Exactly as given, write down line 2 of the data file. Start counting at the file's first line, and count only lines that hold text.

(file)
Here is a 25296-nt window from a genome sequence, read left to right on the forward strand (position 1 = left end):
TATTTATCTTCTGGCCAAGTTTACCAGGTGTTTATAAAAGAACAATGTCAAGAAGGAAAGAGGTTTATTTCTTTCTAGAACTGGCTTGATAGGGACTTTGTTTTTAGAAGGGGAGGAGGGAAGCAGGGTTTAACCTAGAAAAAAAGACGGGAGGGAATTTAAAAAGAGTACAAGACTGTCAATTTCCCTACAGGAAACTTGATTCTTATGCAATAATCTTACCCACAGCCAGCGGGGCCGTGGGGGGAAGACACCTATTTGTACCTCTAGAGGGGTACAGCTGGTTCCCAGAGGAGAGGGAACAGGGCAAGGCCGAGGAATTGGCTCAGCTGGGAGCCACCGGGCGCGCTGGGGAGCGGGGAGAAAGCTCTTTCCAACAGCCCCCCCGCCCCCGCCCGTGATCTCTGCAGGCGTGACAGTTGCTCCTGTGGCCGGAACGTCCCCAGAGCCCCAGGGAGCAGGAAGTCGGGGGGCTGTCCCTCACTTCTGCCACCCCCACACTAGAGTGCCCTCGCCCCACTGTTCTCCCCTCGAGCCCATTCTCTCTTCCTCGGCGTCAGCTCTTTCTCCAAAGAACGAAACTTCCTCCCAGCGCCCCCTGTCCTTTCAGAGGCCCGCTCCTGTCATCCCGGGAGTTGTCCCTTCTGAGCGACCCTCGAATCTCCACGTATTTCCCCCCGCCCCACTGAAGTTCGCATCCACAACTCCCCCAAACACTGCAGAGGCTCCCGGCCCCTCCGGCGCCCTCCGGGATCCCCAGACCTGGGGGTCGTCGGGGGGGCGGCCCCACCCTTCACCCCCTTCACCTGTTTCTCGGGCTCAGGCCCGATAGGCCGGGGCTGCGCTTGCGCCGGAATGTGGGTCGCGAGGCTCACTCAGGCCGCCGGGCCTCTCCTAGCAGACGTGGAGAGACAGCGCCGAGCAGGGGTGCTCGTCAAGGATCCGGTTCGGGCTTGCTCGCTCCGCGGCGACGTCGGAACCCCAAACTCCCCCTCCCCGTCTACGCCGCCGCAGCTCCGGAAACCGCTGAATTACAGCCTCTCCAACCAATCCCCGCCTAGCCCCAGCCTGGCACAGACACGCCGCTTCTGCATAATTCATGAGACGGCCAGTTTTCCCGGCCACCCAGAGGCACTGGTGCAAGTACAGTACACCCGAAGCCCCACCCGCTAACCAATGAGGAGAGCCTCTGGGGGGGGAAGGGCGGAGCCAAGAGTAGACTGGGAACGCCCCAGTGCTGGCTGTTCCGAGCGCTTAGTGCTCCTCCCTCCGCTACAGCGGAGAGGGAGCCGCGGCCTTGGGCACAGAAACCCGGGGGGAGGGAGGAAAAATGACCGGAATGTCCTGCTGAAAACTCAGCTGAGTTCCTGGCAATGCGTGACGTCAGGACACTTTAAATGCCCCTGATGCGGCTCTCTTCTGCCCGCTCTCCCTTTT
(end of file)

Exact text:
TATTTATCTTCTGGCCAAGTTTACCAGGTGTTTATAAAAGAACAATGTCAAGAAGGAAAGAGGTTTATTTCTTTCTAGAACTGGCTTGATAGGGACTTTGTTTTTAGAAGGGGAGGAGGGAAGCAGGGTTTAACCTAGAAAAAAAGACGGGAGGGAATTTAAAAAGAGTACAAGACTGTCAATTTCCCTACAGGAAACTTGATTCTTATGCAATAATCTTACCCACAGCCAGCGGGGCCGTGGGGGGAAGACACCTATTTGTACCTCTAGAGGGGTACAGCTGGTTCCCAGAGGAGAGGGAACAGGGCAAGGCCGAGGAATTGGCTCAGCTGGGAGCCACCGGGCGCGCTGGGGAGCGGGGAGAAAGCTCTTTCCAACAGCCCCCCCGCCCCCGCCCGTGATCTCTGCAGGCGTGACAGTTGCTCCTGTGGCCGGAACGTCCCCAGAGCCCCAGGGAGCAGGAAGTCGGGGGGCTGTCCCTCACTTCTGCCACCCCCACACTAGAGTGCCCTCGCCCCACTGTTCTCCCCTCGAGCCCATTCTCTCTTCCTCGGCGTCAGCTCTTTCTCCAAAGAACGAAACTTCCTCCCAGCGCCCCCTGTCCTTTCAGAGGCCCGCTCCTGTCATCCCGGGAGTTGTCCCTTCTGAGCGACCCTCGAATCTCCACGTATTTCCCCCCGCCCCACTGAAGTTCGCATCCACAACTCCCCCAAACACTGCAGAGGCTCCCGGCCCCTCCGGCGCCCTCCGGGATCCCCAGACCTGGGGGTCGTCGGGGGGGCGGCCCCACCCTTCACCCCCTTCACCTGTTTCTCGGGCTCAGGCCCGATAGGCCGGGGCTGCGCTTGCGCCGGAATGTGGGTCGCGAGGCTCACTCAGGCCGCCGGGCCTCTCCTAGCAGACGTGGAGAGACAGCGCCGAGCAGGGGTGCTCGTCAAGGATCCGGTTCGGGCTTGCTCGCTCCGCGGCGACGTCGGAACCCCAAACTCCCCCTCCCCGTCTACGCCGCCGCAGCTCCGGAAACCGCTGAATTACAGCCTCTCCAACCAATCCCCGCCTAGCCCCAGCCTGGCACAGACACGCCGCTTCTGCATAATTCATGAGACGGCCAGTTTTCCCGGCCACCCAGAGGCACTGGTGCAAGTACAGTACACCCGAAGCCCCACCCGCTAACCAATGAGGAGAGCCTCTGGGGGGGGAAGGGCGGAGCCAAGAGTAGACTGGGAACGCCCCAGTGCTGGCTGTTCCGAGCGCTTAGTGCTCCTCCCTCCGCTACAGCGGAGAGGGAGCCGCGGCCTTGGGCACAGAAACCCGGGGGGAGGGAGGAAAAATGACCGGAATGTCCTGCTGAAAACTCAGCTGAGTTCCTGGCAATGCGTGACGTCAGGACACTTTAAATGCCCCTGATGCGGCTCTCTTCTGCCCGCTCTCCCTTTT